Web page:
Jane Griffiths (Reading, East): It is good to have an opportunity to debate the White Paper, especially as the previous international development White Paper was not discussed on the Floor of the House. I am especially pleased to take part in the debate because international development is one of the most important issues in my constituency. In Reading, East, only banning hunting has generated more letters. I do not know whether that is unusual. That interest was highlighted when the previous Under-Secretary, my hon. Friend the Member for Carrick, Cumnock and Doon Valley (Mr. Foulkes), visited Reading last autumn. We had one of the best--and best attended--public meetings for some time.
Reading's interest in the world is reflected in its many active voluntary groups, which campaign and work on international issues. I am pleased to have visited many of them in the four years that I have been a Member of Parliament. My views are informed by visits to such groups, including those of Reading Oxfam, Amnesty International and the World Development Movement. Two constituents in particular, John and Jackie Oversby, keep me informed about international development issues almost weekly. The people whom I have contacted have been delighted with the Government's and the Department's achievements so far, especially the leadership that we have shown on debt relief. However, they have anxieties about some other matters, which I shall outline shortly.
We should consider the White Paper against a background of positive progress on international development issues. Development assistance is 0.31 per cent. of gross domestic product and is moving back up to the target of 0.7 per cent. The previous Labour Government achieved 0.5 per cent., but the previous Conservative Government almost halved that figure, which dipped to 0.26 per cent. in 1997. We all welcome ending the practice of tying aid to trade.
The impact of economic growth on poverty is shown in the change in the number of poor people who live on a dollar a day. In east Asia and the Pacific, it fell from 452 million in 1990 to 257 million in 1998. It is expected to fall much further and that decline is most welcome. However, I am worried that the pattern has not been repeated elsewhere. Other hon. Members have also drawn attention to that. The average per capita income in African countries has fallen by more than half in relative terms since 1965. Not so many decades ago, many African countries were among the richer countries; that is no longer the case.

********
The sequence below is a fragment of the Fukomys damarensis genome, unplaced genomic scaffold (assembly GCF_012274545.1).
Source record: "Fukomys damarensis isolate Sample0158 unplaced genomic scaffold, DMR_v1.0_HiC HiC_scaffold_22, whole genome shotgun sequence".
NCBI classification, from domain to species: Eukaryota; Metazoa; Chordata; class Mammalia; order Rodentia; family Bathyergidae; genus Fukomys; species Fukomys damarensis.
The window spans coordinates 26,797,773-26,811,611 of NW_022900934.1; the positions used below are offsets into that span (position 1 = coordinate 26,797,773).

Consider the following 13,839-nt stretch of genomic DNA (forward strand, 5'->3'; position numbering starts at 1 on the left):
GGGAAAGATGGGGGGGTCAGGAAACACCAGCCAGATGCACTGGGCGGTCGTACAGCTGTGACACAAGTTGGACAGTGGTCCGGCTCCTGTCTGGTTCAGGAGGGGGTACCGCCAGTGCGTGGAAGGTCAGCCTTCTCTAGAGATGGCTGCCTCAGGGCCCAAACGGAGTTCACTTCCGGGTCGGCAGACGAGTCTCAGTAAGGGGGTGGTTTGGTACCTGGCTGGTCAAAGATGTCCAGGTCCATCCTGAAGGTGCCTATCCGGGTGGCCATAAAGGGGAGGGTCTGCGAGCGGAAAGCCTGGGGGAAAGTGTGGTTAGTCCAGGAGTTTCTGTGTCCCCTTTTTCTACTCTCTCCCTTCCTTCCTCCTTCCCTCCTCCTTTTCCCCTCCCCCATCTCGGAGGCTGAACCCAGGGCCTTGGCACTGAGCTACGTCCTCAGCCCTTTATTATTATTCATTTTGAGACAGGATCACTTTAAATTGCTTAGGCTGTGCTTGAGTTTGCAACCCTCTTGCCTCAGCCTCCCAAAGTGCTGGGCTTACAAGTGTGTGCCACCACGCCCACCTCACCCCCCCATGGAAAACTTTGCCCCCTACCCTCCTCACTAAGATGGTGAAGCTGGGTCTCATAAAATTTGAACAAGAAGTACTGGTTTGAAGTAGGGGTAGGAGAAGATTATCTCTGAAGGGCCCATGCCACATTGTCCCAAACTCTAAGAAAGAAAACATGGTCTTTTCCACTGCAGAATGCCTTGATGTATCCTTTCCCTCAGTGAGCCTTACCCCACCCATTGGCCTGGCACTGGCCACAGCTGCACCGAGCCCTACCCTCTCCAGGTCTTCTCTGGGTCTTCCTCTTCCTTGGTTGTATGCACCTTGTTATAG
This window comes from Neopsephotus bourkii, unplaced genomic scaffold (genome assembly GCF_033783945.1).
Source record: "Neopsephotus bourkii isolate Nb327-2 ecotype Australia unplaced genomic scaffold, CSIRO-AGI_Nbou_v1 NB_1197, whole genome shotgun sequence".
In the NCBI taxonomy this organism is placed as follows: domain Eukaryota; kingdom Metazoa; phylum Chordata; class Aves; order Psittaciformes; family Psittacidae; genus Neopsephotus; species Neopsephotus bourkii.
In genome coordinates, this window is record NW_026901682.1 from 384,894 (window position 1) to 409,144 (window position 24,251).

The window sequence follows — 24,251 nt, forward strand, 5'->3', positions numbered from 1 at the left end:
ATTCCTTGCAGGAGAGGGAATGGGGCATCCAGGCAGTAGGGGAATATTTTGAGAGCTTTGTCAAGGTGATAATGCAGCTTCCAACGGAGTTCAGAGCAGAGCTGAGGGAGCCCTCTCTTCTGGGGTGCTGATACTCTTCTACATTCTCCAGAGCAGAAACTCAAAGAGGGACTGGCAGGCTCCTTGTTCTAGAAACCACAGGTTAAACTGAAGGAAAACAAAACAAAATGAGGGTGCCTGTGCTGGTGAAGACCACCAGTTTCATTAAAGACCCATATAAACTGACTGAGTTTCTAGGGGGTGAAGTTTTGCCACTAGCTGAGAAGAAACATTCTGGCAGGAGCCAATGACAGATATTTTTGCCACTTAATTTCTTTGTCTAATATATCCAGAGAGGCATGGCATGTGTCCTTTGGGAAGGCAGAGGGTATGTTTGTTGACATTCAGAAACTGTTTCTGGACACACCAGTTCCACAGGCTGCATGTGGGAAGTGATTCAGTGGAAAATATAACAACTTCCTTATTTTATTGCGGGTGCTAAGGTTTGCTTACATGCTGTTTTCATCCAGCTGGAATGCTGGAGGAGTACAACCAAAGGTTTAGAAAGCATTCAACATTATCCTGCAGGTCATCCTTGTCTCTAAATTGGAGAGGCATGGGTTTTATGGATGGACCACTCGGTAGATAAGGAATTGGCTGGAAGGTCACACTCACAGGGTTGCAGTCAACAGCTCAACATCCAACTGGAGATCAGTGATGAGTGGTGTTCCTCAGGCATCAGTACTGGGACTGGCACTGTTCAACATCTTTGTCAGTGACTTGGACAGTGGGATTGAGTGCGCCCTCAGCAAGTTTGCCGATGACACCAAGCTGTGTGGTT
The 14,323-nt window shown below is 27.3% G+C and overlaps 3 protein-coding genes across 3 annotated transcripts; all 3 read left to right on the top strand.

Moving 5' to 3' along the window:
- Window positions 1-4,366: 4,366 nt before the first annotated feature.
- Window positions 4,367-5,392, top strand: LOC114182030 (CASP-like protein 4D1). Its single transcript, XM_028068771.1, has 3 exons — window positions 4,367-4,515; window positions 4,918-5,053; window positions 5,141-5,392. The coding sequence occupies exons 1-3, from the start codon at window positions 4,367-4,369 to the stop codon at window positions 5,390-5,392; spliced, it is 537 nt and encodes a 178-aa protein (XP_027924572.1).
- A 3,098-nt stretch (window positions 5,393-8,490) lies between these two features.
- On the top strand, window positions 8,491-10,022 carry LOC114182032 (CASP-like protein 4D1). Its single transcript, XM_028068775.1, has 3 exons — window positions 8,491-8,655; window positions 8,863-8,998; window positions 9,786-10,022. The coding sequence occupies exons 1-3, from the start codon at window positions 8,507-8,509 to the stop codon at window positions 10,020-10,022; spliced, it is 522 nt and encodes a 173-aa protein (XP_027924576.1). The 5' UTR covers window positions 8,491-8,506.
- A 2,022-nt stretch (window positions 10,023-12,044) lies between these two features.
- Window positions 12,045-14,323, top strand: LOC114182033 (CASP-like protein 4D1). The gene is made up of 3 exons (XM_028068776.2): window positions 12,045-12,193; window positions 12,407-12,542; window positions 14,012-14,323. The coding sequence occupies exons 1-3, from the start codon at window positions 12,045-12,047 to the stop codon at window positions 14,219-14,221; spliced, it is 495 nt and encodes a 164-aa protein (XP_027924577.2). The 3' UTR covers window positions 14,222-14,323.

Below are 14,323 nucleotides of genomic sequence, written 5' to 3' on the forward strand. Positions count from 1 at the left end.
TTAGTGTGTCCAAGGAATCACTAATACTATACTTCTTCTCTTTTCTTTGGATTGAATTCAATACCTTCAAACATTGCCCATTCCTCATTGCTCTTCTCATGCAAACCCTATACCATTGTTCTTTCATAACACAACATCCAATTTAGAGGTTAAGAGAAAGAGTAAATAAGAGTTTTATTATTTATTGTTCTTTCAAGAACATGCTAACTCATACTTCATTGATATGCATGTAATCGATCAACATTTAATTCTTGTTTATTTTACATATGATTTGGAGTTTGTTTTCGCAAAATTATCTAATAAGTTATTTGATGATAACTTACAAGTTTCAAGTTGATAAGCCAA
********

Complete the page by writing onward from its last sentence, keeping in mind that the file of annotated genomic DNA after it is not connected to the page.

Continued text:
Reports from the World Bank show that the world is dividing into those who benefit from globalisation and those who do not. I should like to know the Department's plans for assessments to identify the impact of growth, trade and investment on poverty. I know that the Department has given some consideration to the problem of the increasing inequality in and between regions. Globalisation seems to have exacerbated those problems, and I am especially keen to know what thought has been given to them.
Growth offers a great chance to lift people out of poverty, and we need to ensure that everyone benefits from it. However, conflict is a great generator of poverty and inhibitor of growth. For example, Sudan has been in conflict for decades. The presence of oil reserves literally fuels the conflict.
Two years ago, I had the privilege of visiting Bangladesh with Population Concern, and I witnessed the difference in affluence that can occur in regions. In Bangladesh, a woman in the wealthiest fifth of the population is 16 times as likely to have trained assistance in child birth as a woman in the poorest fifth.
I hope that my right hon. Friend will be able to assure me that the question of institutional reform will be addressed when we look at development assistance. European Union institutions have been far too slow in
We must find ways to encourage the use of unspent funds--funds that are unspent because, for example, the conditions for disbursement are not there, as in Sudan. We must encourage the use of those funds, which may be just sitting in accounts, to benefit highly indebted poor countries.
Does my right hon. Friend support the World Wide Fund for Nature's call for land tenure reform to minimise poverty? There are suggestions about that subject in the White Paper. The WWF has also highlighted the devastating reduction in species diversity in many countries, which has been exacerbated by conflict and by unsustainable over-consumption by impoverished populations who have little choice in the matter. Does she agree that reduction in species diversity is a time bomb that could destroy the future of stable food supplies for the world's poor?